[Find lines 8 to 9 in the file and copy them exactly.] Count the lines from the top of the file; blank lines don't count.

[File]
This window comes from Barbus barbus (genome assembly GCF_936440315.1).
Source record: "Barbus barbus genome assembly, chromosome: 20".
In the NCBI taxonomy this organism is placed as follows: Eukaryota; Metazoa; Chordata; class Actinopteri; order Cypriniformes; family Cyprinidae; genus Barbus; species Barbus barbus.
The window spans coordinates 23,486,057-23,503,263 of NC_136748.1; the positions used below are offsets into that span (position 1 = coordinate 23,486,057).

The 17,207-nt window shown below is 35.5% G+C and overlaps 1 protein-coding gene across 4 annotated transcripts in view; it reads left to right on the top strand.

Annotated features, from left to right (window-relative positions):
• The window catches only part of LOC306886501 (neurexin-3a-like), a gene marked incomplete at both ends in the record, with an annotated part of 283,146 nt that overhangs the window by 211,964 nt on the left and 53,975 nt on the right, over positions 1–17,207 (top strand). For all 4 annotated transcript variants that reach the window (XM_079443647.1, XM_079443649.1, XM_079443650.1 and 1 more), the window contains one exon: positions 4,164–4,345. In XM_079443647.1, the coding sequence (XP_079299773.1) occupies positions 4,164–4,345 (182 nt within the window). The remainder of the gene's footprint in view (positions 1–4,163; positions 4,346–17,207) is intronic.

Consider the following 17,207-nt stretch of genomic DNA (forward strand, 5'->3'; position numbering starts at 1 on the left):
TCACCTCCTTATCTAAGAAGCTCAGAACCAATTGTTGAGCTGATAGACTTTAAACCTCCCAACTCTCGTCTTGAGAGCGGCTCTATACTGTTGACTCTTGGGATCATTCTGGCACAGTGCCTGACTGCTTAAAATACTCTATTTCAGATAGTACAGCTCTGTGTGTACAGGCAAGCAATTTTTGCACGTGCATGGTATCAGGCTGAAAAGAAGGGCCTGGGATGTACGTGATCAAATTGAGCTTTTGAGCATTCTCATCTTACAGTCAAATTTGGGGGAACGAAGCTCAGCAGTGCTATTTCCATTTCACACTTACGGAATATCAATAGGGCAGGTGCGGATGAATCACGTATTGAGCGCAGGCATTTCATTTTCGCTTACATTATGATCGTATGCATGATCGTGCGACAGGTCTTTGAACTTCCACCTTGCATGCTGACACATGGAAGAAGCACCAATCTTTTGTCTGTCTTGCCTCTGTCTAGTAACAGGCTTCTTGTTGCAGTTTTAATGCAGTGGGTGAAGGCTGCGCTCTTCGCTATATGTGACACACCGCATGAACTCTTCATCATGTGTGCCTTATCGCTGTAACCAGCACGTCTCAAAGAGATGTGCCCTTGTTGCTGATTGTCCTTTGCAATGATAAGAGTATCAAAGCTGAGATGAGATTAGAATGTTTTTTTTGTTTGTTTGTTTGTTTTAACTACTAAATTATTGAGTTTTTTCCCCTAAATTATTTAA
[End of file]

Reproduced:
Consider the following 17,207-nt stretch of genomic DNA (forward strand, 5'->3'; position numbering starts at 1 on the left):
TCACCTCCTTATCTAAGAAGCTCAGAACCAATTGTTGAGCTGATAGACTTTAAACCTCCCAACTCTCGTCTTGAGAGCGGCTCTATACTGTTGACTCTTGGGATCATTCTGGCACAGTGCCTGACTGCTTAAAATACTCTATTTCAGATAGTACAGCTCTGTGTGTACAGGCAAGCAATTTTTGCACGTGCATGGTATCAGGCTGAAAAGAAGGGCCTGGGATGTACGTGATCAAATTGAGCTTTTGAGCATTCTCATCTTACAGTCAAATTTGGGGGAACGAAGCTCAGCAGTGCTATTTCCATTTCACACTTACGGAATATCAATAGGGCAGGTGCGGATGAATCACGTATTGAGCGCAGGCATTTCATTTTCGCTTACATTATGATCGTATGCATGATCGTGCGACAGGTCTTTGAACTTCCACCTTGCATGCTGACACATGGAAGAAGCACCAATCTTTTGTCTGTCTTGCCTCTGTCTAGTAACAGGCTTCTTGTTGCAGTTTTAATGCAGTGGGTGAAGGCTGCGCTCTTCGCTATATGTGACACACCGCATGAACTCTTCATCATGTGTGCCTTATCGCTGTAACCAGCACGTCTCAAAGAGATGTGCCCTTGTTGCTGATTGTCCTTTGCAATGATAAGAGTATCAAAGCTGAGATGAGATTAGAATGTTTTTTTTGTTTGTTTGTTTGTTTTAACTACTAAATTATTGAGTTTTTTCCCCTAAATTATTTAA